Discouraging Policies Forcing Pakistani IT Companies To Move Elsewhere

It seems that Pakistan and prosperity just don’t seem to bode well together. Somehow or the other, in the near or distant future, there emerge such ridiculous official state policies which compel investors, both local and foreign, to relocate their entire establishments elsewhere.

Whether it is IT, Healthcare, Telecom, Media or even Agriculture, Pakistani companies have been bearing the brunt of draconian government policies ever since the previous government of Pakistan People’s Party (PPP) took charge. The environment, although apparently better under the current regime of Pakistan Muslim League Nawaz (PML-N), is not as conducive for promising investments as it is claimed to be.

A recent news report quoted Sajjad Syed, CEO of Excellence Delivered (ExD) Pvt Ltd as saying that nearly 40% if Pakistani IT companies had moved their business setups to the UAE. This, the report said, was largely because of the 8% additional tax on revenues imposed by the Government of Pakistan in 2015-16. What makes this revelation disturbing is that this could have been avoided, for better or for worse, but the government chose not to withdraw the additional tax.

What’s ironic about this development is that a 2015 World Bank report which ranked countries based on ‘Ease of Doing Business’, placed Pakistan above India, otherwise considered to be a popular investment destination in South Asia. The report placed Pakistan in 128th position, with India at 142nd. It noted that Pakistan was among select countries which improved electronic submission and processing of documents to conduct trade across the border i.e. giving leverage to local IT companies in customs clearance issues (with regards to the subject of this commentary).

The question is, how exactly is that additional 8% tax putting off Pakistani IT businesses?

For starters, the profit earned by Pakistani IT companies is not always stable and tends to remain at the lower end of the spectrum. We are also aware that enterprising startups need some leeway before such financial burdens are imposed on them. The imposition of such draconian taxes which will have to be paid at any cost is certainly discouraging, demotivating and demoralizing. Pakistan Software Houses Association (P@SHA) had stated in July 2015:

Such Minimum or even Revenue based taxes are not practiced in any of the leading marketplaces in the world and neither in any of the emerging investment destinations.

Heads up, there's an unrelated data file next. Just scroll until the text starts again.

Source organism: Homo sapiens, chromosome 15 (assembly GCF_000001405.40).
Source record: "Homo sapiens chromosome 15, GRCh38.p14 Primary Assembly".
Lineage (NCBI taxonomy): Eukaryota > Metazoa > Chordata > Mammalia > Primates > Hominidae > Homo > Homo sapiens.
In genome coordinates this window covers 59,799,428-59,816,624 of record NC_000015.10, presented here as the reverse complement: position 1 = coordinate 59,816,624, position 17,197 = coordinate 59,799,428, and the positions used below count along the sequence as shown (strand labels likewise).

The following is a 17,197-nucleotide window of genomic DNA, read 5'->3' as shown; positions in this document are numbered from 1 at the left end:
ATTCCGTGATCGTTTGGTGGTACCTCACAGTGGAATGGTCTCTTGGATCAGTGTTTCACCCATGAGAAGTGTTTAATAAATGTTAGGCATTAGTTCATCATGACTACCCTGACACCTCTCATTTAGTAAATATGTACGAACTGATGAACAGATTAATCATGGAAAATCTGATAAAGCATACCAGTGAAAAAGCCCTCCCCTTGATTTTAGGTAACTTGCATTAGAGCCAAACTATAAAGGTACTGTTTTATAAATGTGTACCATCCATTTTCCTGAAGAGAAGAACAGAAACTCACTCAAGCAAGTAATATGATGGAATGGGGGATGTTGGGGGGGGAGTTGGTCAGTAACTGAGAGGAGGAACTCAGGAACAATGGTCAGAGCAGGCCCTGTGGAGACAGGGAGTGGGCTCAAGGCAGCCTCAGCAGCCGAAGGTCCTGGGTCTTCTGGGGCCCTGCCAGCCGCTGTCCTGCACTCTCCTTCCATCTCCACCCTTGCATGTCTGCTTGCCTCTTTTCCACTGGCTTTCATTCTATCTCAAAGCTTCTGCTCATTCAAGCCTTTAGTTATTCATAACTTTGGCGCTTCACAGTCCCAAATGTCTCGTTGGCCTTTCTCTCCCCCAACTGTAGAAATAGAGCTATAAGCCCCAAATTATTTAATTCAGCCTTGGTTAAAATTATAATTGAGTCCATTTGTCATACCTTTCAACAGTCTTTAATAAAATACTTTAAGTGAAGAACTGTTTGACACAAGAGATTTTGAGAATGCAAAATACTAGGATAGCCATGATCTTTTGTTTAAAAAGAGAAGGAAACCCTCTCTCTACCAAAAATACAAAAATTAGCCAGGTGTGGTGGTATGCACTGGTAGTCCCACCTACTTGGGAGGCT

Secondly, we know that Pakistan’s somewhat infant IT sector has a considerable number of freelancers who, if very successful, end up establishing small or medium-level software houses or general IT service providers. For such rising companies to have the continuous threats of additional tax looming overhead will prove damaging in the long run. Consequently, most of these small setups are operated discreetly in residential areas (homes for rent) for tax evasion. If not, they continue working on sit-at-home gigs for foreign companies, earning direct salaries and not generating required revenues for the national exchequer.

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Thirdly, the power crunch which Pakistan faces has significantly emptied company revenues by investing more in running diesel generators and UPS systems instead of looking forward. To keep their businesses running, most IT firms will either have to shelve some employees to balance the cost of maintenance of simply shift businesses elsewhere. The news report cited in the beginning mentions UAE in particular. This is because it is a modern Gulf state near Pakistan with several free trade zones in cities such as Ajman and Ras Al Khaimah (RAK). Besides tax exemptions, these havens provide the following benefits to foreign companies:
• Uninterrupted power supply
• Regional connectivity
• Assured returns
• High profitability
• Greater international exposure
• High-speed Internet access

Another irony is that despite rising to 97th position in the World Economic Forum’s Global IT Report 2015, Pakistan has decided to stamp on its feet and discredit its upward trajectory among investors and regional rivals. From what we’ve come to understand, the Ministry of IT & Telecommunications (MoITT) is ramping up efforts to woo foreign investment in this critical sector. Why are local pioneers sidelined and not being retained through helpful concessions?

Rather than trying to encourage local IT companies to expand nationally, the Government of Pakistan seems least bothered about them relocating their headquarters overseas. Ultimately, even foreign investors will think twice before paying extra tax for business activities besides paying for power generation and security costs.

We hope the government withdraws this additional tax to regain confidence lost on its aspirations to make Pakistan a knowledge-based economy. The light at the end of the tunnel is gradually getting darker.

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